7 results for month: 02/2010
Federal judges are now being asked to consider whether someone convicted of possessing child porn should pay restitution to the children in those images. "Amy," as she's known in court papers, is now 20; but when she was 8 or 9 her uncle took pictures of her that are among the most circulated child porn images. She's using the Crime Victims Rights Act of 2004 to win millions of dollars in court-ordered damages from people who use those abusive images of her. We speak with Amy's attorney, James Marsh, and Jonathan Shapiro, who is defending a man who has been ordered to pay restitution to her.
Marsh says proximate cause should not matter in determining whether Amy receives restitution.
"We think that the standard is harm. It's not cause," Marsh says. "If the victim was harmed by the criminal defendant's conduct, then she is entitled to restitution under this statute."
The stipulation that Amy did not know who Paroline is or that he possessed her images is a "red herring" in the case, Marsh says.
"It's clear that the victim knows that unlimited numbers of unknown individuals are engaging in this illegal activity. And that knowledge need not be particularized for the victim to be harmed," Marsh says. "I could send her lists of names ...
James Marsh is an attorney who represents "Amy," a woman who was sexually assaulted by her uncle starting when she was four years old.
Marsh says "Amy," pictured in the infamous "Misty Series" of child porn images, is victimized every time images of her are downloaded into a computer. Marsh says "Amy" has received more than 800 notifications from federal prosecutors that her images have been found on computers seized in child porn investigations. In some of those cases, Marsh has sued for restitution, and "Amy" is getting paid.
Marsh says money may never heal his client, but the money will help cover the costs of therapy for the woman, who is so ...
Every day, "Misty" finds out that another pedophile has been caught with images of her. He could be a pastor, a cop or a mechanic busted with pornographic pictures taken when she was 8 or 9 years old. In each case, another person is making her a victim again and again, said her attorney James Marsh.
In each instance -- now at 350 and growing -- Marsh and Misty are seeking more than $3 million in restitution to help make her whole. It doesn't matter if the offender has one photo or thousands, Marsh said. Each offender should be just as liable as the next to pay full restitution.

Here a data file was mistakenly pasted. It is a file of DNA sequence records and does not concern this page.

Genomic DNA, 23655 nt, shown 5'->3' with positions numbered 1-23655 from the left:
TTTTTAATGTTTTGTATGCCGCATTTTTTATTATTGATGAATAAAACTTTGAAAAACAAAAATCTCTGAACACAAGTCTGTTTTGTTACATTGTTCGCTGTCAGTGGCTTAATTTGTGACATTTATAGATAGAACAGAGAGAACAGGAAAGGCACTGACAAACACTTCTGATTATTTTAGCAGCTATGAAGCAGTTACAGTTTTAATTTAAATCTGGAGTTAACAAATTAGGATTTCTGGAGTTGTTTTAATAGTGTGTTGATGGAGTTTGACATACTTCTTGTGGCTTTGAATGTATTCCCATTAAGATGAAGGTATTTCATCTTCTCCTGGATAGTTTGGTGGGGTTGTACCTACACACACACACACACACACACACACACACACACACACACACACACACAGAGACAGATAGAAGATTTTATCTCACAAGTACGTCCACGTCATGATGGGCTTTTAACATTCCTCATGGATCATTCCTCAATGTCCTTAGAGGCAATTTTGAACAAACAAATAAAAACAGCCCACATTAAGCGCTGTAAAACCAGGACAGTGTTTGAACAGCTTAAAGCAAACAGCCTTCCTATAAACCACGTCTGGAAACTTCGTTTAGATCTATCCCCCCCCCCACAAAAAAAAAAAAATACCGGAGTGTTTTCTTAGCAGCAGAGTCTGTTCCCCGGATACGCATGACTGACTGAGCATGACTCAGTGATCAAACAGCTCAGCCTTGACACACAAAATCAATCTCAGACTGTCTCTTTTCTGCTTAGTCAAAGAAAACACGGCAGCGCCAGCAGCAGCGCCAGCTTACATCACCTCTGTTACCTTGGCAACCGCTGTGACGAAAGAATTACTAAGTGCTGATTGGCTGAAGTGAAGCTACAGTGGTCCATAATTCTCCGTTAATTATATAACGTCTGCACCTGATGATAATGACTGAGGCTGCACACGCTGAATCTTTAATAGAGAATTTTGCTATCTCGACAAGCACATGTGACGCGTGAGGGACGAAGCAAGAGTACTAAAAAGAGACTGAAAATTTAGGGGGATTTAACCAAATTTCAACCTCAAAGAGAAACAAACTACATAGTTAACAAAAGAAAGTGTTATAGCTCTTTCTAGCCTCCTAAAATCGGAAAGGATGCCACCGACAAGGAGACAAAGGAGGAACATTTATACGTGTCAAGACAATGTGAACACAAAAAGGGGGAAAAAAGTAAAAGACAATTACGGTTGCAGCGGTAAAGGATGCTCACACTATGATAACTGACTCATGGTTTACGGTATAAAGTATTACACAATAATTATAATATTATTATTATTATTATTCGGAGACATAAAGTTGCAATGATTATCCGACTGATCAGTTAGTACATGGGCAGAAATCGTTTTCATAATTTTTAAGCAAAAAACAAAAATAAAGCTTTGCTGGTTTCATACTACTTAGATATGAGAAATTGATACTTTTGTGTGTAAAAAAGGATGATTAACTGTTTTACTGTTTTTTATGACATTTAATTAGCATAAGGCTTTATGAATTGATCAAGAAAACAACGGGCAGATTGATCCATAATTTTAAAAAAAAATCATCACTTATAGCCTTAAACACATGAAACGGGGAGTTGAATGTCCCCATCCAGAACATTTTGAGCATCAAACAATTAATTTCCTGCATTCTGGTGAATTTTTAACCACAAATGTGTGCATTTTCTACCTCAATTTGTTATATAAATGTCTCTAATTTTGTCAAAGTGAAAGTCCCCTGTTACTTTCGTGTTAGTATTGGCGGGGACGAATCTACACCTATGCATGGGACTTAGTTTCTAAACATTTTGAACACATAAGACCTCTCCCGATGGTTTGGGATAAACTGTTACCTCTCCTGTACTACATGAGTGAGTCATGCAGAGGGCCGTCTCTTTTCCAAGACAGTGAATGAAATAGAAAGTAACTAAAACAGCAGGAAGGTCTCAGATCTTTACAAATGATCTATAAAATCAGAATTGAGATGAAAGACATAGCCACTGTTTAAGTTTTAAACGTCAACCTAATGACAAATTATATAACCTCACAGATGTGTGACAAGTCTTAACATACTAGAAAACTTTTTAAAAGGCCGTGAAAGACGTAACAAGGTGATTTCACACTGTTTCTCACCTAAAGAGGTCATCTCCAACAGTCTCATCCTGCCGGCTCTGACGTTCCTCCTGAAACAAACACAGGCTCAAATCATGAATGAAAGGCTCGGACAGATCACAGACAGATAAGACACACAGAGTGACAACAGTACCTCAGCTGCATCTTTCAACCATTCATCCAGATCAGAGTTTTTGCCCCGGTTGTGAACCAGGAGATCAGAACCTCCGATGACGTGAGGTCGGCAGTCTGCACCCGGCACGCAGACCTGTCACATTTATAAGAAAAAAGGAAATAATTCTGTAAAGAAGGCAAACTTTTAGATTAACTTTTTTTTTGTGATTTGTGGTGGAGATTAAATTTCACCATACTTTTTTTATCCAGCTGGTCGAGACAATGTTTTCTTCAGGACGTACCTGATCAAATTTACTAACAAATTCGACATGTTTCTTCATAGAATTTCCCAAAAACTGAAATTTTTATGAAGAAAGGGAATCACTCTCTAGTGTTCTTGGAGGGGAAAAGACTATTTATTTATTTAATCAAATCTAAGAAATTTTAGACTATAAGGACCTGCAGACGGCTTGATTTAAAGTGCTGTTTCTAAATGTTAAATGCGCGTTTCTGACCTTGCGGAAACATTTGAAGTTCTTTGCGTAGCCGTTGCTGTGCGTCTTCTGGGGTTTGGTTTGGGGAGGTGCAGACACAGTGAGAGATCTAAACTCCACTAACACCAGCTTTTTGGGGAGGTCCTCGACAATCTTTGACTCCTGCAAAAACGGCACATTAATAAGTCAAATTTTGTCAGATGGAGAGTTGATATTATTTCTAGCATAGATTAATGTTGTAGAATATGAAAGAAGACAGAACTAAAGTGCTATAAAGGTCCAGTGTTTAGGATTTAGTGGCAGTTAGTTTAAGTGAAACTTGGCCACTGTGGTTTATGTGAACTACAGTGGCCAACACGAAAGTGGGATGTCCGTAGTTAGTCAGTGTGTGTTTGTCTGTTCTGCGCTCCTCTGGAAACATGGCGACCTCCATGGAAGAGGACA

"Right now, I am tracking 850 defendants," Marsh said last week. ...
Requests for restitution have picked up as more victims are identified - and as a couple of victims, including Amy, have hired attorneys, said Meg Garvin, executive director of the National Crime Victim Law Institute in Portland, Ore.
Hundreds of requests have been filed nationwide, most of them by Amy's attorney, James Marsh of New York. Marsh said that as recently as five years ago, restitution would have been impossible because victims wouldn't have known when someone was caught with an image of them. The Crime Victims Rights Act of 2004 set up a system for notifying the victims. Now, Marsh gets several notices a day on behalf of Amy.
Some judges have said restitution goes too far in punishing pedophiles whose only crime is to view photos, but Amy's lawyer, James Marsh, disagrees, saying the brutality in the "secret society" of child pornography requires tough measures.
"This is not 13-year-olds in bras or sexting or 17-year-old girls gone wild -- these are kids who are raped," said Marsh, a New York City lawyer.
"In one notorious set of images, the father used to put a studded collar around his 6-year-old and wrote on her in what looked like blood, 'I am Daddy's little girl, rape me.' He locked her in a dog cage," he told ABCNews.com.
Marsh is now seeking restitution in ...
When Amy was a little girl, her uncle made her famous in the worst way: as a star in the netherworld of child pornography. Now, with the help of an inventive lawyer, the young woman known as Amy - her real name has been withheld in court to prevent harassment - is fighting back.
The most novel approach is being taken by Amy's lawyer, James R. Marsh, whose practice focuses on child exploitation cases. Mr. Marsh's arguments are the fruits of a national movement granting greater rights to crime victims and shifting the financial burden of crimes to criminals, said Paul G. Cassell, a former federal judge and professor of law at the University of Utah, ...